References[edit]

  1. ^ http://www.biologicaldiversity.org/about/story/, accessed April 2, 2015
  2. ^ Lemann, Nicholas. "No People Allowed", The New Yorker, 11-22-99.
  3. ^ Zakin, Susan. "The Gods of Small Things", LA Weekly"". 11-22-2002
  4. ^ http://www.biologicaldiversity.org/programs/biodiversity/, accessed April 3, 2015
  5. ^ Humes, David. Eco Barons: The Dreamers, Schemers And Millionaires Who Are Saving Our Planet. Ecco. 2009
  6. ^ Humes, David. Eco Barons: The Dreamers, Schemers And Millionaires Who Are Saving Our Planet Ecco. 2009.
  7. ^ Humes, David. Eco Barons: The Dreamers, Schemers And Millionaires Who Are Saving Our Planet Ecco. 2009.
  8. ^ http://www.biologicaldiversity.org/about/story/ accessed April 1, 2015
  9. ^ Humes, David. Eco Barons: The Dreamers, Schemers And Millionaires Who Are Saving Our Planet Ecco, 2009.
  10. ^ Humes, David. Eco Barons: The Dreamers, Schemers And Millionaires Who Are Saving Our Planet Ecco, 2009.
  11. ^ Humes, David. Eco Barons: The Dreamers, Schemers And Millionaires Who Are Saving Our Planet Ecco, 2009.
  12. ^ Suckling, K.F. 2000. A House on Fire: Connecting the Biological and Linguistic Diversity Crises. Animal Law 6:193-202.
  13. ^ Suckling, K.F. 2000. Biodiversity, Linguistic Diversity And Identity — toward an ecology of language in an age of extinction. Langscape 17:14-20. http://www.terralingua.org/Langscape/LS17.pdf
  14. ^ Allen, C.D., M. Savage, D.A. Falk, K.F. Suckling, T.W. Swetnam, T. Schulke, P.B. Stacey, P. Morgan, M. Hoffman, and J. Klingel. 2002. Ecological restoration of southwestern ponderosa pine ecosystems: A broad perspective. Ecological Applications 12(5):1418-1433. http://wwwpaztcn.wr.usgs.gov/fire/ponderosa_rest.pdf
  15. ^ Suckling, K.F., R. Slack, and B. Nowicki. 2004. Extinction and the Endangered Species Act. Center for Biological Diversity, Tucson, AZ. http://www.biologicaldiversity.org/swcbd/programs/policy/esa/eesa.html
  16. ^ Taylor, M.F.J., K.F. Suckling and J.J. Rachlinski. 2005. The Effectiveness of the Endangered Species Act: A Quantitative Analysis BioScience 55(4):360-367. http://www.biologicaldiversity.org/swcbd/programs/policy/ch/sub1.html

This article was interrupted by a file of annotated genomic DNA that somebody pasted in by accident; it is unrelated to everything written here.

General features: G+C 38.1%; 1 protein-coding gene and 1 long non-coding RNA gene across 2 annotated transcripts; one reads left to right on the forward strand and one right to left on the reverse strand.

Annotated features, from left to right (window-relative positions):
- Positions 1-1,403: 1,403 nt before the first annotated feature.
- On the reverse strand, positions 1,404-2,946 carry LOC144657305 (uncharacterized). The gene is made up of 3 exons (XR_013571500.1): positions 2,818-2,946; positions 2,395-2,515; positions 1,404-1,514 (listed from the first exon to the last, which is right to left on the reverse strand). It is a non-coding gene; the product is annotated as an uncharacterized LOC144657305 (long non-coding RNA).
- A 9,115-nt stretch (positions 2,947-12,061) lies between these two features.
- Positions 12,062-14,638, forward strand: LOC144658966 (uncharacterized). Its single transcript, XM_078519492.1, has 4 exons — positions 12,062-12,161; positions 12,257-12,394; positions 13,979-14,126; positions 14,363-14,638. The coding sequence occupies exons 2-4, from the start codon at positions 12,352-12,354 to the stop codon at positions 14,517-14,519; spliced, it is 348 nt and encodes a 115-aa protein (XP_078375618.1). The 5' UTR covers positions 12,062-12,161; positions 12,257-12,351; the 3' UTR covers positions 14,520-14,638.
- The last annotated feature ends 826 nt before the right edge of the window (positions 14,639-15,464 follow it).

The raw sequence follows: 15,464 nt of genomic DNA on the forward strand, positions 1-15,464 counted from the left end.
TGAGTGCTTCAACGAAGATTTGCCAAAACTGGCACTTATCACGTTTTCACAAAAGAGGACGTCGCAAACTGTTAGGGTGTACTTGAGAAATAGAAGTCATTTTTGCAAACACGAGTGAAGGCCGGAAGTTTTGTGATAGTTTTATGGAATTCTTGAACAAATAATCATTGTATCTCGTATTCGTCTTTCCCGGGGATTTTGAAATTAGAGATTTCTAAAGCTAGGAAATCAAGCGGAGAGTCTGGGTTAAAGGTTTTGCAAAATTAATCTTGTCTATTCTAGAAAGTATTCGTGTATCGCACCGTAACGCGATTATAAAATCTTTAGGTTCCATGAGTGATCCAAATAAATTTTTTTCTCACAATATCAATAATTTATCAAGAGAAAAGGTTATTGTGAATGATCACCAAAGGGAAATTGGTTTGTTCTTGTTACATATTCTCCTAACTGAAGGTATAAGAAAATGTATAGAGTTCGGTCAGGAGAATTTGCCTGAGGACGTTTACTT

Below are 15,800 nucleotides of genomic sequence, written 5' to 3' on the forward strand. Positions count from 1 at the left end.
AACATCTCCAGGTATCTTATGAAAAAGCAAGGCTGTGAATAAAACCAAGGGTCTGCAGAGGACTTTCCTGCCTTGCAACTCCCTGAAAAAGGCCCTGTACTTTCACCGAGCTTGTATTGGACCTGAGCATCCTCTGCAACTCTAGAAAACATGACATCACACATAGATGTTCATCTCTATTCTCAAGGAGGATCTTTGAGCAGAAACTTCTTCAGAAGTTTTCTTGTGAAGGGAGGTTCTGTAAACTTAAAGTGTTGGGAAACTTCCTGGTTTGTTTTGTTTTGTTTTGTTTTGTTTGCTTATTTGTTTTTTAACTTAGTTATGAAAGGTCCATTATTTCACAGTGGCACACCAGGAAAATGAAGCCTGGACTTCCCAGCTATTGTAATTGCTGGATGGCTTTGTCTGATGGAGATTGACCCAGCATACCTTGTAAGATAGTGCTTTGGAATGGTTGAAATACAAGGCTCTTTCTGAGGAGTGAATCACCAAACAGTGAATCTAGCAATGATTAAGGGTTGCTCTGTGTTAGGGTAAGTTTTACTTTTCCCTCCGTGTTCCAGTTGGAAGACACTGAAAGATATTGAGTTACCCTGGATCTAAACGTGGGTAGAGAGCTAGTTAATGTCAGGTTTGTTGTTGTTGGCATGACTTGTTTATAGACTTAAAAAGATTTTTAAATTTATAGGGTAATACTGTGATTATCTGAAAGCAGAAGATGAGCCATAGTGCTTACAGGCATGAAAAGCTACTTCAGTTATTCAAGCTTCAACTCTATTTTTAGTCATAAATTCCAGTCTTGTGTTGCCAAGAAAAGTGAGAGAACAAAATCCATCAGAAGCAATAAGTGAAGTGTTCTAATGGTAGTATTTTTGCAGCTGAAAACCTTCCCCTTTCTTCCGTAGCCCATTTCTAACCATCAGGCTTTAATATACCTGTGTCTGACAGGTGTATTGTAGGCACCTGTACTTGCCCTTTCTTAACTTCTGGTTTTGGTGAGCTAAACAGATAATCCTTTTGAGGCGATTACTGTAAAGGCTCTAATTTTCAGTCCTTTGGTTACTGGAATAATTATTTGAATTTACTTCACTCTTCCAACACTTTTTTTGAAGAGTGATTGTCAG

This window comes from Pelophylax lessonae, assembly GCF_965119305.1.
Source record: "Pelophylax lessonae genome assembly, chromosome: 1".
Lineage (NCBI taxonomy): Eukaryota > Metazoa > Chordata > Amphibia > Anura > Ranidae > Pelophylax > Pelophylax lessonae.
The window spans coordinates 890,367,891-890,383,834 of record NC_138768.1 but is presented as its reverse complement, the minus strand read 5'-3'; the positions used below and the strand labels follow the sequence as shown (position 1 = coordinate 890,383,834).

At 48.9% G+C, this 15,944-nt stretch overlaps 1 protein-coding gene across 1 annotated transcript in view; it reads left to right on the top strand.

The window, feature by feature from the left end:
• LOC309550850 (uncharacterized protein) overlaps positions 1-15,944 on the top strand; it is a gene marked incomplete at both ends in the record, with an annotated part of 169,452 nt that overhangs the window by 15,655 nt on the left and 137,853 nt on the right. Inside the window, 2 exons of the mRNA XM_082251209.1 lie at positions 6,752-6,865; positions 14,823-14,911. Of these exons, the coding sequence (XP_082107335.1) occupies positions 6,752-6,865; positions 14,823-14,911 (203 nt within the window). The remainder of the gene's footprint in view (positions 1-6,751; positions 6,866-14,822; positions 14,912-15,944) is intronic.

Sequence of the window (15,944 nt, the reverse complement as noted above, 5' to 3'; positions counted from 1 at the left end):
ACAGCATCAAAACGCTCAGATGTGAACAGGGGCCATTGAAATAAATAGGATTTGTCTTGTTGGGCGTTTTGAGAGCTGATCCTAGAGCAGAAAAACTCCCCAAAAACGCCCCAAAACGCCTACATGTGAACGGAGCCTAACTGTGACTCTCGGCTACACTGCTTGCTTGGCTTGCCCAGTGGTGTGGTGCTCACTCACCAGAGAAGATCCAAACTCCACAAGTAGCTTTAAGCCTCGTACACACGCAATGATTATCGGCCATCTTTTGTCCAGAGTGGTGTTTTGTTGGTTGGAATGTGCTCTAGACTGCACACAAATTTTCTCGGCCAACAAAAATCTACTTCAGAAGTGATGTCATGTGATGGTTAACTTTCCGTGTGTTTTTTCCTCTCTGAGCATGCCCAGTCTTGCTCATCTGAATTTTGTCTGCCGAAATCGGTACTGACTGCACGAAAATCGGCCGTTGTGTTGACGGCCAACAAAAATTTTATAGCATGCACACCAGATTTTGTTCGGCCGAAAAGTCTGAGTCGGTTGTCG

17. ^ Greenwald, D.N., D.C. Crocker-Bedford, L. Broberg, K.F. Suckling, and T. Tibbetts. 2005. A review of northern goshawk habitat selection in the home range and implications for forest management in the western United States. Wildlife Society Bulletin, 33, 120-129.
  18. ^ Greenwald D.N., K.F. Suckling and M.F.J. Taylor. 2006. Factors affecting the rate and taxonomy of species listings under the US Endangered Species Act. In Gobel, D, M.J. Scott and F.W. Davis (eds.) The Endangered Species Act at Thirty: Renewing Conservation Commitment. Washington DC: Island Press
  19. ^ Suckling, K.F. and M.F.J. Taylor. 2006. Critical habitat and recovery. In: Gobel, d., Scott, MJ, Davis, FW. (eds.) The Endangered Species Act at Thirty: Renewing the Conservation Commitment. Island Press, Washington DC. P.76.
  20. ^ Greenwald, D.N., K.F. Suckling and M.F.J. Taylor, 2006. The listing record. In: Gobel, d., Scott, MJ, Davis, FW. (eds.) The Endangered Species Act at Thirty: Renewing the Conservation Commitment. Island Press, Washington DC. P.55.
  21. ^ Suckling, K.F. 2006. Measuring the Success of the Endangered Species Act, Recovery Trends in the Northeastern United States. Center for Biological Diversity, Tucson, AZ.
  22. ^ Suckling, K.F. and W. Hodges. 2007. Status of the bald eagle in the Lower 48 states and the District of Columbia. Center for Biological Diversity, Tucson, AZ. http://www.biologicaldiversity.org/species/birds/bald_eagle/report/index.html
  23. ^ Suckling, K.F. 2007. Frogs. In: Bernheimer, K. (ed.) Brothers and Beasts: An Anthology of Men on Fairy Tales (Wayne State University Press)
  24. ^ Suckling. K.F. 2008. Three catastrophes, one sky. Terrain, v22, Summer/Fall 2008. http://www.terrain.org/columns/22/guest.htm